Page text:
Using the name “Tim Flynn,” Damico bluffs his way into getting a visitor card and a highly coveted assignment driving a forklift (so he doesn’t have to handle cargo by hand). As part of his pose, he’s been ordered to be very combative and truculent, at one point accusing a gang of his fellow longshoremen of being “chorus boys” (Charles joked that they probably were chorus boys merely playing longshoremen!), and Crawford’s scenes in this mode are his most powerful bits of acting in the film. He makes us believe in him as a proletarian in a way Marlon Brando in On the Waterfront, laden down by all his Method-actor tics and the gimmicks both in his performance and the script itself to make him seem “sensitive,” never did.
Where The Mob disappoints is in giving us too few scenes that actually take place on the docks — there’s no equivalent to the chilling scene in On the Waterfront in which the dock bosses throw the medallions that entitle their holders to a job that day at the workers like zookeepers feeding the animals, and the workers eagerly snap them up like zoo animals being fed — and it goes off the rails in its last half-hour by throwing so many reversals at us it gets confusing and one wonders whether William Bowers was a role model for Duplicity writer-director Tony Gilroy. We learn [spoiler alert!] that Clancy (Richard Kiley), whom Damico befriended in his cover identity as Flynn and sought out for help in working his way up the hierarchy in the docks, is himself an undercover agent — a federal one — and that Smoothie (Matt Crowley), the bartender at the misnamed “Royal Bar” attached to the fleabag hotel where Flynn and Clancy live, is really Blackie Clegg.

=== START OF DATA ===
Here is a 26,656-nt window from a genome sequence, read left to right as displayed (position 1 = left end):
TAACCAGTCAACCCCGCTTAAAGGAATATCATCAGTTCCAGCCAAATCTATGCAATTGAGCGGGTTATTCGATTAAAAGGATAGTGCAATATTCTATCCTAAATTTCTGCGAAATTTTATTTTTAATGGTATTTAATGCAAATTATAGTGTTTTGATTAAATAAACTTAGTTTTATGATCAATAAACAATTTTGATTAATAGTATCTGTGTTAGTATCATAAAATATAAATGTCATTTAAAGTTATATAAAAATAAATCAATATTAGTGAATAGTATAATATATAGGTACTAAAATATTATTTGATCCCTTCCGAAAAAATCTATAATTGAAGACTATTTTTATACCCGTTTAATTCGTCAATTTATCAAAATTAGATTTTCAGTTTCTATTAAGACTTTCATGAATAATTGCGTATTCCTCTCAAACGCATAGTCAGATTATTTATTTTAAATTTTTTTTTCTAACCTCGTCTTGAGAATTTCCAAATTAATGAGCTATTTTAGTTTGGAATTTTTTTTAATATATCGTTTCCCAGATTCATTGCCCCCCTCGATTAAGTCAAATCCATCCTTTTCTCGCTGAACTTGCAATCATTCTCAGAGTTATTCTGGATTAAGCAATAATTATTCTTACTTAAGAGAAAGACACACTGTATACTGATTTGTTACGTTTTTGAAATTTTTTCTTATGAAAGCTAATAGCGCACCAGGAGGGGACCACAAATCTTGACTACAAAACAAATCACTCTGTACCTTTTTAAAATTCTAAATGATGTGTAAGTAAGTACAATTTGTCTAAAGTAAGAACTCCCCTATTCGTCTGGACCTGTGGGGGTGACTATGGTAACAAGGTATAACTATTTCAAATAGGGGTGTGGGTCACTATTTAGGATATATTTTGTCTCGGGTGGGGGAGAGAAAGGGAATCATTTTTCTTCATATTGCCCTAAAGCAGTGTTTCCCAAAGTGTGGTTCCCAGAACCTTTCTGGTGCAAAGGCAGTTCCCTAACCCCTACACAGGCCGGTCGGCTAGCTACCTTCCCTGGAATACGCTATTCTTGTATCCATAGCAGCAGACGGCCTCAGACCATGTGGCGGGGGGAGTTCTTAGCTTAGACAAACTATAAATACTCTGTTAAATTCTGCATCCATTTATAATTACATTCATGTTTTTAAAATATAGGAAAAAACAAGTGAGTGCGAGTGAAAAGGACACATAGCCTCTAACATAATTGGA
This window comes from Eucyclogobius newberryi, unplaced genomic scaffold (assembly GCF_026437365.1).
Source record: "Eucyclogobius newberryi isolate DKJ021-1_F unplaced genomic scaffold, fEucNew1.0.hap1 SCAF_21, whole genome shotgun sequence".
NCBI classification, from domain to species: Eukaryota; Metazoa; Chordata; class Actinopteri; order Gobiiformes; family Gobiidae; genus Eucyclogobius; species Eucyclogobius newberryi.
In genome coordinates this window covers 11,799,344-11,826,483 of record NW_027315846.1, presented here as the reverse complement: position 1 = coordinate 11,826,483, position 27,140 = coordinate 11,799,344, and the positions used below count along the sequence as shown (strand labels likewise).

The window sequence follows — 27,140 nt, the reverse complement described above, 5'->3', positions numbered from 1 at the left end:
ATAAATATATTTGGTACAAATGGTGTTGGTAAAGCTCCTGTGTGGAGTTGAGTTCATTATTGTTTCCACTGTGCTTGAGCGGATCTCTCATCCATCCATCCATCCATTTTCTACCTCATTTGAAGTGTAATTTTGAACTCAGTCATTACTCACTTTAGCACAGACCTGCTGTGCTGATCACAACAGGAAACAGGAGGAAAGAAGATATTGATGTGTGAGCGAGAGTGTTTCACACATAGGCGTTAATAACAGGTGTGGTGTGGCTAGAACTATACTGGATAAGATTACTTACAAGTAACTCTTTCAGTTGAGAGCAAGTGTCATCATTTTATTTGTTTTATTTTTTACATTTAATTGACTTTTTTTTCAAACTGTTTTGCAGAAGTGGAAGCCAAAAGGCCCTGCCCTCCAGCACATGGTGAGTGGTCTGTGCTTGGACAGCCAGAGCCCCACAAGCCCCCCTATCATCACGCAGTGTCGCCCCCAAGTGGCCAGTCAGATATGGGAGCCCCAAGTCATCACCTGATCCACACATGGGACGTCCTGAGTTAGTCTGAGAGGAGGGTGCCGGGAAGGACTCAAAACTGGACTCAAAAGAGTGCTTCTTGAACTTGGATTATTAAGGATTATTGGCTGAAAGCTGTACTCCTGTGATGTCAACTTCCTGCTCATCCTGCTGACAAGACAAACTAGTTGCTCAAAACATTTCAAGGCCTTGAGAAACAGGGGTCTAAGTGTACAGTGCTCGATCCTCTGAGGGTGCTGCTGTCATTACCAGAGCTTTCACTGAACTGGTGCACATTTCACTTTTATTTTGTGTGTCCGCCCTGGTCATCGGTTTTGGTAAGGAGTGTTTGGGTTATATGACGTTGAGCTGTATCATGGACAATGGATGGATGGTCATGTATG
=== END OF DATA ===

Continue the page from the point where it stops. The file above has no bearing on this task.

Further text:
The film ends in a hospital, where Damico is being treated for wounds he suffered in a shoot-out and Clegg takes Damico’s fiancée Mary Kiernan (Betty Buehler, playing a typically nothing damsel-in-distress role) hostage until the police eventually manage to pick him off without hurting her — a confusing and low-energy ending for a movie that until then has been a quite credible crackerjack thriller and a good deal more entertaining than the more prestigious — but also much more pretentious — On the Waterfront, made by the same studio on the same subject three years later! And one interesting aspect of The Mob, was the number of future stars who appear in it in small roles, including Neville Brand (basically duplicating his appearance in D.O.A. as a hired gun for the bad guys who gets his sick psycho jollies by holding a gun on the hero as they’re riding together in the back seat of a car), Ernest Borgnine (as a gang boss) and even Charles Bronson (uncredited — if they had credited him, it would have been under his original last name, “Buchinsky” — as a longshoreman).